Farewell Peebo: Sad end to twins’ beloved double act
TOGETHER until the bitter end, twin brothers Peter and David Bissell, better known as Queensland's popular clowns Peebo & Dagwood, have been tragically separated.
Peter died today, at age 46, after a brave and remarkable fight for life. David was by his side, as always.
Shortly after 5pm, David posted on the Peebo & Dagwood Facebook page: "It's with a broken heart and much sadness, to share with you, that my beloved beautiful twin brother 'Peebo' has passed away.
"No more pain, no more suffering. He lived life, he loved life and he laughed. He has touched so many lives and inspired many. He made people laugh and smile. I love you bro and I miss you."
The brothers have battled cystic fibrosis since birth, yet they looked past their own debilitating illness to bring joy to sick children in hospital for more than 20 years.
They have also performed at birthday parties, corporate conferences and on TV, including on Logie-award-winning renovation show Backyard Blitz, with Scott Cam, Jamie Durie and a cameo from Karl Stefanovic.
Cystic fibrosis is the most common life-threatening genetic condition in Australia. Mucus builds up in the lungs, making breathing difficult. Other organs, especially the liver, pancreas and intestine, also become damaged. There is no cure, and the average life expectancy is 38.
In a moving video posted on their Facebook page on Tuesday night, David said: "Peebo said he's had enough and he has, what he's been through for the last three to four weeks, 10 people wouldn't have gone through in a lifetime, and he wants to live, he's got a lot to live for, but it's been hard to keep him comfortable.
"The end is near, he has started a morphine infusion, not sure how long he's got, but to be here with him is where I need to be.
"We've had many hurdles ourselves to jump, but even though there've been so many medications over the years, we've always found that laughter was the best medicine."
The brothers have openly charted their health issues online, garnering tens of thousands of messages of support from across Queensland and around the world.
As well as being clowns, they were motivational speakers and lived by the motto, "suck the guts out of life".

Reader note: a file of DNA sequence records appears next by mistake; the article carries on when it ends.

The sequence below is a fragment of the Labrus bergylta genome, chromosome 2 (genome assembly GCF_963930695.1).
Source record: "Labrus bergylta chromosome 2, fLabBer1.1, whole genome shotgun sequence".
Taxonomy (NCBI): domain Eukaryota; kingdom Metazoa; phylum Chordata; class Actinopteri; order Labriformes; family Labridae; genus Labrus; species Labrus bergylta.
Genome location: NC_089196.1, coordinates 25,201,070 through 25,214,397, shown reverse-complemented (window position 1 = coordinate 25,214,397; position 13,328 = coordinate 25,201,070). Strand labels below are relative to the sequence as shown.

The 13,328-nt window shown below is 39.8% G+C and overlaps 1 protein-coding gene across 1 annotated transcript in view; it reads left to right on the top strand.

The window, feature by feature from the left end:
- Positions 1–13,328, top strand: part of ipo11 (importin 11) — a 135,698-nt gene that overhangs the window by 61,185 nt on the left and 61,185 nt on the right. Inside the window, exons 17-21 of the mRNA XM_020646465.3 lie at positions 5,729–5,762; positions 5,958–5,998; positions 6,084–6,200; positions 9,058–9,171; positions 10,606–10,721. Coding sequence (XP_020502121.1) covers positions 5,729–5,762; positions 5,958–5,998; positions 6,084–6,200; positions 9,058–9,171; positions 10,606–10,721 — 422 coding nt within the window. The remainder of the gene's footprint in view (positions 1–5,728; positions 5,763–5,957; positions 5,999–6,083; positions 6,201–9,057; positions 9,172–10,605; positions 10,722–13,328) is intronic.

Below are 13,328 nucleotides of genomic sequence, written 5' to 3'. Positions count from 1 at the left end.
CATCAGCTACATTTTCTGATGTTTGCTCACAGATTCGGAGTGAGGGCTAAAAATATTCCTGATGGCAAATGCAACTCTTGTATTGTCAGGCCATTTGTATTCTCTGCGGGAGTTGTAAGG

The pair have both been hospitalised this year, with David rushed to intensive care on February 3, also with liver complications.
"What are the chances?" Peter said at the time. "That we both are fighting for survival with similar liver trouble at the same time. Twin thing for sure."
The tumours on Peter's liver were considered inoperable because of his failing kidneys and an earlier double lung transplant (David underwent the same operation, also in 2005).
Yet right up until the end, he remained stoic.
"Unfortunately, things don't look too good for me, but it's hard to keep a good clown down," Peter said few weeks ago.
On February 15, he said: "When the battle seems too big, when it wrestles your life from your grips and all that you know, stay in the fight, stay strong, believe in the unbelievable … lean on all that love and support."
On February 6, he posted a poignant photograph of himself and his only child, 11-year-old daughter Amelia, with the words: "Daddy daughter hospital cuddles, so precious, forever loved my little angel xx."
The brothers' courage and determination have been sorely tested over the years.
Since their premature birth in August 1973, they have battled to survive.
Their parents Bob and Narelle - both carriers of the cystic fibrosis gene, resulting in a one-in-four chance with every pregnancy of having a CF child - were told their sons wouldn't live through their first night.
Then they were told that they wouldn't see their second birthday, then their teens, and then adulthood.
At age 24, the twins lost their sister Tonya to the same crippling disease. She was 27.
But they continued to defy the odds.
In an interview with The Courier-Mail in 2017, David, then 44 and taking 50 tablets a day, said "the drugs keeping us alive are killing our other organs".
"But we don't sit on our bum and say 'poor me' and set up a GoFundMe page, we get out and live life."
Their clowning career began, humbly and organically, with their early hospitalisations - David at 15 while still at Dakabin High School, and Peter at 19.
"We'd do card tricks to entertain the others," Peter said in 2017, from his home in Woody Point.
"You're in an environment where your friends are dying around you and you're sick yourself, so humour would distract us.
"Dave had started riding a unicycle, so a friend suggested we dress as clowns and do her daughter's birthday party, and then Cystic Fibrosis Australia booked us for its children's Christmas party.
"We quickly learned that if you juggle, you get a laugh, but if you juggle and drop the ball you get a better laugh, so clowning is probably the only career where you make a mistake and don't get a kick up the backside."
In a video posted in the wee hours of February 5, Peter acknowledged the love and support of Peebo & Dagwood's fans.
Hooked up to drips and shuffling through the hospital to visit David in ICU, he said: "We are still in the fight.
"Sometimes those mountains are pretty hard to climb, but we have a huge support of people all around us, all over this planet, hoping and praying that Peebo & Dagwood can somehow pull through this."
Peter was wearing his daughter's blue and pink floral dressing gown.
"She said, 'Daddy, you've got to wear this … it's going to give you strength and keep you warm'."
Peter is also survived by his parents Bob and Narelle Bissell.